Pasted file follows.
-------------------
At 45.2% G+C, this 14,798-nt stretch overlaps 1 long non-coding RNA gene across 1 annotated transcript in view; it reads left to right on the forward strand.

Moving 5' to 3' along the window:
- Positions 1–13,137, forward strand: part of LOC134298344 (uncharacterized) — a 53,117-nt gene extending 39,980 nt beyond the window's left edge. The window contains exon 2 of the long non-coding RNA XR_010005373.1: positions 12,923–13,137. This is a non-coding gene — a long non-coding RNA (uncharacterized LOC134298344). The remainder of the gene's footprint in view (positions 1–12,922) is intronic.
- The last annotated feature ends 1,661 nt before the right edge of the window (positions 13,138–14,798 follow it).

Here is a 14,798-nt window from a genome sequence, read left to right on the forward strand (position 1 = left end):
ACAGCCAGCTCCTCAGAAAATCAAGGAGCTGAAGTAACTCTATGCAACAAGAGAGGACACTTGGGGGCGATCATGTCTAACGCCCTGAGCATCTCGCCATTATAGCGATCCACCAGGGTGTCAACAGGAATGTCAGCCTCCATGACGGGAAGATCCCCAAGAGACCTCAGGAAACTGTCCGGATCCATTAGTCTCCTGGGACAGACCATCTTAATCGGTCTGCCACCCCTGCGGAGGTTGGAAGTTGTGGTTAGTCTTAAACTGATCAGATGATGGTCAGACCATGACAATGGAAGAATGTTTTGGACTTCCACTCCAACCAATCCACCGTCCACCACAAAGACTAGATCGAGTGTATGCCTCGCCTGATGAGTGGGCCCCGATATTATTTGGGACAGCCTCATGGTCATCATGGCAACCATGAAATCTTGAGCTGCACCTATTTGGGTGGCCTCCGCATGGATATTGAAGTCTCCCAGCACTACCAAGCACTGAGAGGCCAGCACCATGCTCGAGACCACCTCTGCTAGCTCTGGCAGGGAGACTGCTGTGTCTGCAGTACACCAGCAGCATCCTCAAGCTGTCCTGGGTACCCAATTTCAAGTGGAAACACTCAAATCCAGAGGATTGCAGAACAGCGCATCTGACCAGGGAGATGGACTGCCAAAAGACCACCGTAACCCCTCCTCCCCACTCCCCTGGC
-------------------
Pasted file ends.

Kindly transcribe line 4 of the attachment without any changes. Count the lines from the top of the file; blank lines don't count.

- The last annotated feature ends 1,661 nt before the right edge of the window (positions 13,138–14,798 follow it).